The Crawford and progeny “testimonial” versus “nontestimonial” distinction does not address at all the hearsay risks associated with an out-of-court statement admitted for its truth against the criminal defendant made by a declarant not subject to cross-examination. In fact, Crawford and progeny clearly reject that a “reliability” component as part of the protection granted the accused by the confrontation clause when it grants a right “to be confronted with witnesses against him.” Not only is there no such cross-examination right with respect to “nontestimonial” out-of-court hearsay statements admitted for the truth, the confrontation clause as currently interpreted rejects out of hand Robert’s search for a firmly rooted or particularized guarantee of trustworthiness requirement.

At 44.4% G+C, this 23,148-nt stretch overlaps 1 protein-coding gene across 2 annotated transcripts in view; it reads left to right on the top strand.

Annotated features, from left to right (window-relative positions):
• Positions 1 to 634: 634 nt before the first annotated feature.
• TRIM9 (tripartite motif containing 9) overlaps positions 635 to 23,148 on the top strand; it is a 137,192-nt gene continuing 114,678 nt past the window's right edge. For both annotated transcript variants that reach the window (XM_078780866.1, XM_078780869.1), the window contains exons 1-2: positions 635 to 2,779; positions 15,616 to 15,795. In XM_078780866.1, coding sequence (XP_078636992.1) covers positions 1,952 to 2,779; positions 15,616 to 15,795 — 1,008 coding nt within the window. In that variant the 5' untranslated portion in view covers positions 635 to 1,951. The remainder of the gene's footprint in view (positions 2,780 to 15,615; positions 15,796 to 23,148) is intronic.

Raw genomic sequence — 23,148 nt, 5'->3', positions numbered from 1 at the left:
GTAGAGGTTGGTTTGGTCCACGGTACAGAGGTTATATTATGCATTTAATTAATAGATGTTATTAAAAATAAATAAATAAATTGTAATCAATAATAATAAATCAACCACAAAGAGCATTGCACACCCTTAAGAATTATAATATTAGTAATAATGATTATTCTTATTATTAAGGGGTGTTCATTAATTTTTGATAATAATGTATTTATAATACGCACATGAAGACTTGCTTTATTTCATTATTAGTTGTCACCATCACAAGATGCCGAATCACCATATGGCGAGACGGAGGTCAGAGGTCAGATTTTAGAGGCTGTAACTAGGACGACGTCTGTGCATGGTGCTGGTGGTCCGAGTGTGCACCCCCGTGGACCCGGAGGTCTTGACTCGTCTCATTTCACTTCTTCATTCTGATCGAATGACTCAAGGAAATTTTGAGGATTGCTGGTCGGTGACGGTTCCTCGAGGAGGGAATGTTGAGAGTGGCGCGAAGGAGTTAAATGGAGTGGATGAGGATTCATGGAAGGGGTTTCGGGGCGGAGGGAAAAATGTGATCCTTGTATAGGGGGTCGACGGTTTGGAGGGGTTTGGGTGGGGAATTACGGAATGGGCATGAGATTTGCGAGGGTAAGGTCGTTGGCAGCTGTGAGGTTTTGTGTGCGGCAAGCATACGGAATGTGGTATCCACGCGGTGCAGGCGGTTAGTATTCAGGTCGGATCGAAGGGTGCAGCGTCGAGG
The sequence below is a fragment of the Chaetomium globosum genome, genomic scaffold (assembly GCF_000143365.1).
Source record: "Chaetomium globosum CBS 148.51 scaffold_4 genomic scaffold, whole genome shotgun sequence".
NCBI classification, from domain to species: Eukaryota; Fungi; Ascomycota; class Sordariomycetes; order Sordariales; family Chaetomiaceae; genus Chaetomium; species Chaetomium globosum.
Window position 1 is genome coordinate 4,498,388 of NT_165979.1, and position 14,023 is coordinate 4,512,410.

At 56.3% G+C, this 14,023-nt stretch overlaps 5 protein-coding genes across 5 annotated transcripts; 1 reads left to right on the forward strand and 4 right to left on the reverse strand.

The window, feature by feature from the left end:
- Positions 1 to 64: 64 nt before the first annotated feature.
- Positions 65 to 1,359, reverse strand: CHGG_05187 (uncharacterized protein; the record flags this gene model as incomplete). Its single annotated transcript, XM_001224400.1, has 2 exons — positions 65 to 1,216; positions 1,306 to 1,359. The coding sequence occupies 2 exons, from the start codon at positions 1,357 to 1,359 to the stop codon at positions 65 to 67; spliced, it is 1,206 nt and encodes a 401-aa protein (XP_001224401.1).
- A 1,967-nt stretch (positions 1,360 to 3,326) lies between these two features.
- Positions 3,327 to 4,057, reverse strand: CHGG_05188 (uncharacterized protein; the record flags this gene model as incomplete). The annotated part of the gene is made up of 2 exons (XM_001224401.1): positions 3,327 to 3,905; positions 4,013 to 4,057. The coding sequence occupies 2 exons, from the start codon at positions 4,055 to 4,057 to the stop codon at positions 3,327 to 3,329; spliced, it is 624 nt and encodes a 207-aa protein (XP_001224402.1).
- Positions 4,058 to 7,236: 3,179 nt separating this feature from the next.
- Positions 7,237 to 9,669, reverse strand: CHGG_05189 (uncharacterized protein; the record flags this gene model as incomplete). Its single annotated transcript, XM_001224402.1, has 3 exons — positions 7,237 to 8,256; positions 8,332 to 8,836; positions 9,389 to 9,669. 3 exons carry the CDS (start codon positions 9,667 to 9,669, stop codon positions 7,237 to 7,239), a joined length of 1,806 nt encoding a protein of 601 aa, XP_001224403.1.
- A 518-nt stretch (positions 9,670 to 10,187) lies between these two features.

A proper interpretation of the confrontation clause with respect to statements of a hearsay declarant not subject to cross-examination at trial must be buttressed upon the clear language of the Sixth Amendment that the confrontation clause is a right granted to the criminal defendant to be confronted with witness against him. The current “testimonial” vs. “nontestimonial” interpretation, as illustrated by a hypothetic in the article, utterly fails this test. A proper interpretation of the confrontation clause must also recognize that legitimacy of the concern expressed in Crawford when it referred to the “core meaning” of the confrontation clause, i.e., principle evil addressed by the confrontation clause is “the civil law mode of criminal procedure”, and particularly its use of ex parte examinations as evidence against the accused, i.e., “flagrant inquisitorial practices” producing “testimonial” statements from nongovernment declarants.